LONDON (Reuters) - A team of British detectives, armed with new forensic techniques, has travelled to Kenya to investigate the death of Julie Ward, who was murdered on the Masai Mara game reserve in 1988 during a visit to photograph animals.
Six detectives and a crime scene manager arrived in Nairobi on Thursday evening and will stay in the country for around 11 days, Scotland Yard said in a statement.
“Officers intend to interview a number of witnesses in connection with the case and will also be taking DNA samples and fingerprints for elimination purposes,” it added.
They would be working alongside Kenyan detectives both in the capital Nairobi and on site in the country’s Narok region.
The charred remains of the 28-year-old Ward were found by her father John in September 1988, a week after she had gone missing, but no one has ever been convicted of her killing.
Kenyan authorities, keen to protect the country’s tourism industry, initially claimed she had been killed by wild animals. Others said that Ward, a publishing assistant, could have committed suicide or have been hit by lightning.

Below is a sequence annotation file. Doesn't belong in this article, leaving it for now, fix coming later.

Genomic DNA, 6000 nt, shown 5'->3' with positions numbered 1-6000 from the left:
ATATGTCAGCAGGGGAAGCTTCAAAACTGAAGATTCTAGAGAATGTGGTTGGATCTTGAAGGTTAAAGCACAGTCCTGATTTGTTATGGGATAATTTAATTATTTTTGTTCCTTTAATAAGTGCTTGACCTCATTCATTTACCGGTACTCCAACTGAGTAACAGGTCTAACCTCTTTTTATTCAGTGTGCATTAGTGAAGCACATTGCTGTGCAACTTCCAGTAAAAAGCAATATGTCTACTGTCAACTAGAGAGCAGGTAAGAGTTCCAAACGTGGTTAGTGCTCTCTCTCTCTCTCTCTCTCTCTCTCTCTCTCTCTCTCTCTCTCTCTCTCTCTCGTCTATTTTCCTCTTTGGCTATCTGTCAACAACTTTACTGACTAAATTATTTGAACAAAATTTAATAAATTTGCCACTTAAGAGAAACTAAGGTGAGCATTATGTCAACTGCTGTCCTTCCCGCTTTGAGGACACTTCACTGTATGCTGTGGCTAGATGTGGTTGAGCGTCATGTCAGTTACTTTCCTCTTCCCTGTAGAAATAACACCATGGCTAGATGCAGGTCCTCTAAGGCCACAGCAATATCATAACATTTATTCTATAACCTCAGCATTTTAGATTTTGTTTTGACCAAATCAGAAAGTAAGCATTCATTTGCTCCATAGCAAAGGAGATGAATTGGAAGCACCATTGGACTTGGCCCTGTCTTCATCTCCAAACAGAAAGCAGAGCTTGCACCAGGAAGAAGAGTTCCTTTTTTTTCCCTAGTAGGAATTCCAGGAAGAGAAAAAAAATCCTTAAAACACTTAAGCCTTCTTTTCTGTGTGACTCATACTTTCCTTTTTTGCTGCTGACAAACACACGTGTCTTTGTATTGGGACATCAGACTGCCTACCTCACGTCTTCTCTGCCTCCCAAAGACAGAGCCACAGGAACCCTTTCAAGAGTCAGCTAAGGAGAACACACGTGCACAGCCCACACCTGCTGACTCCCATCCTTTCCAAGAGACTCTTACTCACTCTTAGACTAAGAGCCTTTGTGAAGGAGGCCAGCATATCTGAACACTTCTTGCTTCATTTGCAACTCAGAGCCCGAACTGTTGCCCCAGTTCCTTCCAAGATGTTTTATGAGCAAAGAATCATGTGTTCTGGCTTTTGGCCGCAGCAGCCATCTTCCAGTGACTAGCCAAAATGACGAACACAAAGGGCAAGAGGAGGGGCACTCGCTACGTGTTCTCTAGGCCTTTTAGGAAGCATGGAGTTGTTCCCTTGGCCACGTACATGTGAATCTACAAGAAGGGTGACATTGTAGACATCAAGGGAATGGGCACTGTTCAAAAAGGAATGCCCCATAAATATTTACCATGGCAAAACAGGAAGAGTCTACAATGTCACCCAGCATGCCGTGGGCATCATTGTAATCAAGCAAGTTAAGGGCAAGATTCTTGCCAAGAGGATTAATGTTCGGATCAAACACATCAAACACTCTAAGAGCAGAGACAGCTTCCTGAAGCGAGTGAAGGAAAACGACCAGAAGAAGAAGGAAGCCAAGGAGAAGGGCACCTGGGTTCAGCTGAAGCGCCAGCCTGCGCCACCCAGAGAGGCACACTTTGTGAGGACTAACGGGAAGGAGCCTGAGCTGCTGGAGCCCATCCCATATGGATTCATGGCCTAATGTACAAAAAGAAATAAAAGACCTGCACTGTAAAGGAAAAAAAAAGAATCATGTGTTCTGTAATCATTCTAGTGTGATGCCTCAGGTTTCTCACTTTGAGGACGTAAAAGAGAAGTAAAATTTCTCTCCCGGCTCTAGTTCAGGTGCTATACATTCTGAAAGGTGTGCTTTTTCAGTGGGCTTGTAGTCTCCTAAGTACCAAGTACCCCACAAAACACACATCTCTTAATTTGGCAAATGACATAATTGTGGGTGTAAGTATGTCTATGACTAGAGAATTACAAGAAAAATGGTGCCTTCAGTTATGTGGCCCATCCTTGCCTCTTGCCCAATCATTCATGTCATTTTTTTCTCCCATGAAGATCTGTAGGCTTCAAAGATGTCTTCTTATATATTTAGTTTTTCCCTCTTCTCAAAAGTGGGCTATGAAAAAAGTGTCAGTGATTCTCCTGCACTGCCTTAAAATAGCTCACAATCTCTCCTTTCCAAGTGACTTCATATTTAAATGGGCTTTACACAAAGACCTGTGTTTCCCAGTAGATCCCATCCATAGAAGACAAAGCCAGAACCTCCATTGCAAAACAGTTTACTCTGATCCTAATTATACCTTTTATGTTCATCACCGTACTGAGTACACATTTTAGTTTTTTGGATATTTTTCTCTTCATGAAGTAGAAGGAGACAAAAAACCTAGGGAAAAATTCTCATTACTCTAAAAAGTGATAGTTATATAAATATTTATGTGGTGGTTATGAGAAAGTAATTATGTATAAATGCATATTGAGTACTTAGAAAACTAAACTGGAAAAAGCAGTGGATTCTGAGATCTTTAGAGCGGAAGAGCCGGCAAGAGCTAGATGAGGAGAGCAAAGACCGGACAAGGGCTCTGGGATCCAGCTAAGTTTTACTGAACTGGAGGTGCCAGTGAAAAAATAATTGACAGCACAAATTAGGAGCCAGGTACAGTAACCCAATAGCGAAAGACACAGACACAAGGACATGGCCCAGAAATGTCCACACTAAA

But a British pathologist later showed that her body had been dismembered with a machete, doused in petrol and set alight.
An inquest in Ipswich in 2004 recorded a verdict of unlawful killing.
There have been two separate murder trials in Kenya and in total three men have been in the dock in 1992 and 1999.
Two game wardens were accused of murder after an initial Scotland Yard investigation and, seven years later, Simon Makallah, the head warden of the Masai Mara at the time of the death, was tried for murder. All three men were acquitted.
The technology behind DNA profiling was in its infancy at the time of the murder but has since made huge advances and the investigation was reopened in 2009 after reviewing the forensic material available.
Scotland Yard detectives last visited Kenya to work on the case in March 2010. In all, 13 people have been interviewed since 2009 but no arrests have been made.
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